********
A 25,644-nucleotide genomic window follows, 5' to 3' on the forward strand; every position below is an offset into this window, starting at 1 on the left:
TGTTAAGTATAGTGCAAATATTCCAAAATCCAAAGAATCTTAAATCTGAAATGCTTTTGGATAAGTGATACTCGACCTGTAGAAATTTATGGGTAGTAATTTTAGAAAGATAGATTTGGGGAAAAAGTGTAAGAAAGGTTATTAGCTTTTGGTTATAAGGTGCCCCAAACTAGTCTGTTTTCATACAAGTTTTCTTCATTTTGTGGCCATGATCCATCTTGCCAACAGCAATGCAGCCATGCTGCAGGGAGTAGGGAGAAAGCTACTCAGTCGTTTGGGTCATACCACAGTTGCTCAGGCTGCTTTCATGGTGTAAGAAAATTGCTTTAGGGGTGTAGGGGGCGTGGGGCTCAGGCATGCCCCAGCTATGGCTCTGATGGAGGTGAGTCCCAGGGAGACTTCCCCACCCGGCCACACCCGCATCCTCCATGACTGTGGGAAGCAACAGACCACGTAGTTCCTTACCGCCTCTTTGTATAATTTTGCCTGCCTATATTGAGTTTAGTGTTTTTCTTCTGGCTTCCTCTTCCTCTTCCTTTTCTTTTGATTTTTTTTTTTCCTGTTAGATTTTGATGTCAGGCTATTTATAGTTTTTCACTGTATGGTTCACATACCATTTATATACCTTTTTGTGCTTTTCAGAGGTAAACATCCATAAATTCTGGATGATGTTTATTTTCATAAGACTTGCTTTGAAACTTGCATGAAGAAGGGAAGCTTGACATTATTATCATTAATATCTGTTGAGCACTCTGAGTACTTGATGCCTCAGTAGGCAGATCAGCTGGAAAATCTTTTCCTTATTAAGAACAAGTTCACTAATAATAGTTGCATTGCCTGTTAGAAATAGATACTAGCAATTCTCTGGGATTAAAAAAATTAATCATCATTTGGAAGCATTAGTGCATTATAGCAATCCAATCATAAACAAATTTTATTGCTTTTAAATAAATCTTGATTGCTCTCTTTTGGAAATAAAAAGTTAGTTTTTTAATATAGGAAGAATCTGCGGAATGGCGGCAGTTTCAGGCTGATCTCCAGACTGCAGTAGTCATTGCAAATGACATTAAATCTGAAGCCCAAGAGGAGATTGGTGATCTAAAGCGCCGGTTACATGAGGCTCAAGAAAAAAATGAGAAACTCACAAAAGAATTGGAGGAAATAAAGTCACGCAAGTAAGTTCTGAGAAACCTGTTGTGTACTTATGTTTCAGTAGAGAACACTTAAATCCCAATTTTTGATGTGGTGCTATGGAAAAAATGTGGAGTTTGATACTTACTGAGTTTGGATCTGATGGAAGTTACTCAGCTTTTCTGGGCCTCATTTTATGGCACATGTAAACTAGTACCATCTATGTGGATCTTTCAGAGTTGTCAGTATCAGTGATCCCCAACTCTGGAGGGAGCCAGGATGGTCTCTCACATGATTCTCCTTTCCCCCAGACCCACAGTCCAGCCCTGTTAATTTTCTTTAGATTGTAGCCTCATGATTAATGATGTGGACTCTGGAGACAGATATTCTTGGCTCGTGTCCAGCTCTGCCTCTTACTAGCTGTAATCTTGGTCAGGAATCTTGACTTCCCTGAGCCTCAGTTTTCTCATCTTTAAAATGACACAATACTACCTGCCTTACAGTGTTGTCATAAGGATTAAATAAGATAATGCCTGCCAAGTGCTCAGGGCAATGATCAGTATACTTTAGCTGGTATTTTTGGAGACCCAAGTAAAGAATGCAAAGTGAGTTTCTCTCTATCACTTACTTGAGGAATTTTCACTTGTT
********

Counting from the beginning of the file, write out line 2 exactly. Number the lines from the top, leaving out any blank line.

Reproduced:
TGTTAAGTATAGTGCAAATATTCCAAAATCCAAAGAATCTTAAATCTGAAATGCTTTTGGATAAGTGATACTCGACCTGTAGAAATTTATGGGTAGTAATTTTAGAAAGATAGATTTGGGGAAAAAGTGTAAGAAAGGTTATTAGCTTTTGGTTATAAGGTGCCCCAAACTAGTCTGTTTTCATACAAGTTTTCTTCATTTTGTGGCCATGATCCATCTTGCCAACAGCAATGCAGCCATGCTGCAGGGAGTAGGGAGAAAGCTACTCAGTCGTTTGGGTCATACCACAGTTGCTCAGGCTGCTTTCATGGTGTAAGAAAATTGCTTTAGGGGTGTAGGGGGCGTGGGGCTCAGGCATGCCCCAGCTATGGCTCTGATGGAGGTGAGTCCCAGGGAGACTTCCCCACCCGGCCACACCCGCATCCTCCATGACTGTGGGAAGCAACAGACCACGTAGTTCCTTACCGCCTCTTTGTATAATTTTGCCTGCCTATATTGAGTTTAGTGTTTTTCTTCTGGCTTCCTCTTCCTCTTCCTTTTCTTTTGATTTTTTTTTTTCCTGTTAGATTTTGATGTCAGGCTATTTATAGTTTTTCACTGTATGGTTCACATACCATTTATATACCTTTTTGTGCTTTTCAGAGGTAAACATCCATAAATTCTGGATGATGTTTATTTTCATAAGACTTGCTTTGAAACTTGCATGAAGAAGGGAAGCTTGACATTATTATCATTAATATCTGTTGAGCACTCTGAGTACTTGATGCCTCAGTAGGCAGATCAGCTGGAAAATCTTTTCCTTATTAAGAACAAGTTCACTAATAATAGTTGCATTGCCTGTTAGAAATAGATACTAGCAATTCTCTGGGATTAAAAAAATTAATCATCATTTGGAAGCATTAGTGCATTATAGCAATCCAATCATAAACAAATTTTATTGCTTTTAAATAAATCTTGATTGCTCTCTTTTGGAAATAAAAAGTTAGTTTTTTAATATAGGAAGAATCTGCGGAATGGCGGCAGTTTCAGGCTGATCTCCAGACTGCAGTAGTCATTGCAAATGACATTAAATCTGAAGCCCAAGAGGAGATTGGTGATCTAAAGCGCCGGTTACATGAGGCTCAAGAAAAAAATGAGAAACTCACAAAAGAATTGGAGGAAATAAAGTCACGCAAGTAAGTTCTGAGAAACCTGTTGTGTACTTATGTTTCAGTAGAGAACACTTAAATCCCAATTTTTGATGTGGTGCTATGGAAAAAATGTGGAGTTTGATACTTACTGAGTTTGGATCTGATGGAAGTTACTCAGCTTTTCTGGGCCTCATTTTATGGCACATGTAAACTAGTACCATCTATGTGGATCTTTCAGAGTTGTCAGTATCAGTGATCCCCAACTCTGGAGGGAGCCAGGATGGTCTCTCACATGATTCTCCTTTCCCCCAGACCCACAGTCCAGCCCTGTTAATTTTCTTTAGATTGTAGCCTCATGATTAATGATGTGGACTCTGGAGACAGATATTCTTGGCTCGTGTCCAGCTCTGCCTCTTACTAGCTGTAATCTTGGTCAGGAATCTTGACTTCCCTGAGCCTCAGTTTTCTCATCTTTAAAATGACACAATACTACCTGCCTTACAGTGTTGTCATAAGGATTAAATAAGATAATGCCTGCCAAGTGCTCAGGGCAATGATCAGTATACTTTAGCTGGTATTTTTGGAGACCCAAGTAAAGAATGCAAAGTGAGTTTCTCTCTATCACTTACTTGAGGAATTTTCACTTGTT